What I want to do now is to run through some key issues that will be crucial to how the budget process will work in practice over the next few years.
Firstly, it is clear that we are dealing with an exceptionally complex framework.
If you thought Barnett and the existing Scottish Budget process was complex, you ain’t seen nothing yet!
We now have a mix of block grant, devolved taxes, local taxes, shared taxes and assigned taxes. All supported by a complex framework for borrowing – for four different purposes no less, forecast error, cash flow, emergency economic shocks and capital investment – use of reserves and various mechanisms to reconcile forecasts with the revenues that end up actually being collected at the end of the day.
How scrutiny occurs in a landscape like that is clearly going to be a challenge. And the Budget Review Group are trying to find ways to deal with this new and complex world.
It’s also going to be an important test for intergovernmental relations between Whitehall and Holyrood. In the past, HM Treasury has always been the dominant player in fiscal relations with the Scottish Government, but the new system is designed to be a partnership of equals.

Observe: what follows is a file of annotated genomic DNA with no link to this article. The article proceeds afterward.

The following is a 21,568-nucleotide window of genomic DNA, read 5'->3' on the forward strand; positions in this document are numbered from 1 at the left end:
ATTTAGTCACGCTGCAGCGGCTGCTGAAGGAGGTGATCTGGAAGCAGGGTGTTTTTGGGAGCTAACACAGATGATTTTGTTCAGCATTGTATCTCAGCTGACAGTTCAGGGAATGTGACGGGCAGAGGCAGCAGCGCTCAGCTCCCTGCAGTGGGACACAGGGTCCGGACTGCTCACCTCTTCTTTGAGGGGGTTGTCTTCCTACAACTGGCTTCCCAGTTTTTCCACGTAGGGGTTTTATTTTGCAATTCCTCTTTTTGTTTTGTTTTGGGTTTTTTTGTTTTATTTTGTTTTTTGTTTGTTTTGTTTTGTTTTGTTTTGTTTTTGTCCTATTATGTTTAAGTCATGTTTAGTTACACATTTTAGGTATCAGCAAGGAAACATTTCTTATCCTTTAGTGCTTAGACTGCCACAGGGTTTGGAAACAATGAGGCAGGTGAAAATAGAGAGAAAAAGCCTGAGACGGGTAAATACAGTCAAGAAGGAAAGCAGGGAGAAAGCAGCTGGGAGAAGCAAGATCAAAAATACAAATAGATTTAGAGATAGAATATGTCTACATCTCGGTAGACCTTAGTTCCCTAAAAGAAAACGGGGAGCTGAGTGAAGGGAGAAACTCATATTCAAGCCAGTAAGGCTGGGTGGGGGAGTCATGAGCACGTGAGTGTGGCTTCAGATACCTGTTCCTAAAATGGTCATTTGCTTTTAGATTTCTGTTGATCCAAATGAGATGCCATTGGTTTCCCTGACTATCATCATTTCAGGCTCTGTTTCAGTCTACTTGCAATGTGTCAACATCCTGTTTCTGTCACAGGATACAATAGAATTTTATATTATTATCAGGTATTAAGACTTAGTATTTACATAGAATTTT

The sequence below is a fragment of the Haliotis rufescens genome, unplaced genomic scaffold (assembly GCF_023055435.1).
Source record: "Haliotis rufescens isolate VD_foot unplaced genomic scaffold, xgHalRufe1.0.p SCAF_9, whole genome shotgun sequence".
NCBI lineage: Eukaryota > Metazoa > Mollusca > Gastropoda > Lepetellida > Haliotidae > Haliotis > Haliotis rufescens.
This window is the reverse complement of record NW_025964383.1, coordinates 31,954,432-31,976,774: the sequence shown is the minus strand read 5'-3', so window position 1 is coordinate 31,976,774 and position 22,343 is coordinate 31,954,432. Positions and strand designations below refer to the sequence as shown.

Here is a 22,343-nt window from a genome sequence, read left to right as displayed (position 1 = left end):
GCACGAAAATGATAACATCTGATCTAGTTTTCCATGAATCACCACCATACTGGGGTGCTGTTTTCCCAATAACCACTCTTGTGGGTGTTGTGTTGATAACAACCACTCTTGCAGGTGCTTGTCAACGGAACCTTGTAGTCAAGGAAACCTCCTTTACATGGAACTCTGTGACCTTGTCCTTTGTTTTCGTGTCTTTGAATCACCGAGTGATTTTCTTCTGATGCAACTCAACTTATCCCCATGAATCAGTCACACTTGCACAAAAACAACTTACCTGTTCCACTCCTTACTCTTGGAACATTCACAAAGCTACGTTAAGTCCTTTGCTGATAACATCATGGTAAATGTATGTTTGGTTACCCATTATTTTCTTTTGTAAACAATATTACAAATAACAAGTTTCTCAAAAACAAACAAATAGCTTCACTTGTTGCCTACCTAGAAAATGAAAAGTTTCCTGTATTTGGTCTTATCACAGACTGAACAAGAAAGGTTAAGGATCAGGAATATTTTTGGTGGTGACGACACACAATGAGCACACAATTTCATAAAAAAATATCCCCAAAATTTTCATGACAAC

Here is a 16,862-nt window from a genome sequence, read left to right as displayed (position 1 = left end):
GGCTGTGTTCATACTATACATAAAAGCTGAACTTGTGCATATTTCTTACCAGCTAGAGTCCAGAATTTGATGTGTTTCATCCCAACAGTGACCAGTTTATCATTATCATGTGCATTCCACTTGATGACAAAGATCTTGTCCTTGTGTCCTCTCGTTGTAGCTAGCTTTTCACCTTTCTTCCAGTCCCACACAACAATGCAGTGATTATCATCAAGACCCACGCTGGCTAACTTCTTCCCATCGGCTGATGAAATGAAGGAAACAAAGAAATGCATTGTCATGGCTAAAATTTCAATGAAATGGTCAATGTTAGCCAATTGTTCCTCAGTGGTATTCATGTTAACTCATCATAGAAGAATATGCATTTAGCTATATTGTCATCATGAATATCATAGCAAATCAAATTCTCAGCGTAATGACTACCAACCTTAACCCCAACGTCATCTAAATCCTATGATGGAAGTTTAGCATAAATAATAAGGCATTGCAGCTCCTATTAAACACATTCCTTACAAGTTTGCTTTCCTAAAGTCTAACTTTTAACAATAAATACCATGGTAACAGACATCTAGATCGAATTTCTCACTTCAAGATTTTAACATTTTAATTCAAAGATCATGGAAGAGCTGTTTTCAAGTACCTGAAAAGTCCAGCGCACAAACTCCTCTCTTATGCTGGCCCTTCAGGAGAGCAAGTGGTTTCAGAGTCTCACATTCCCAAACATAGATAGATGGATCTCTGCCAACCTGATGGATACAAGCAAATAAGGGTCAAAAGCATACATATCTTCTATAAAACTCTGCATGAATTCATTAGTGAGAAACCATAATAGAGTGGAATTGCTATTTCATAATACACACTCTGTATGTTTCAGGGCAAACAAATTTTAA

Ultimately, it’ll come down to how well the two governments work with one another……particularly during times of disagreement.
Alongside all of this, there will be important practical challenges to overcome both in terms of the costs and administration around starting-up and running these new powers not to mention keeping track of the complex arrangements for different types of capital, resource, DEL, and AME spending.
Throw in to that mix things like the non-domestic rates pool and a new Scotland Reserve to mop-up underspends, and you have an interesting cocktail!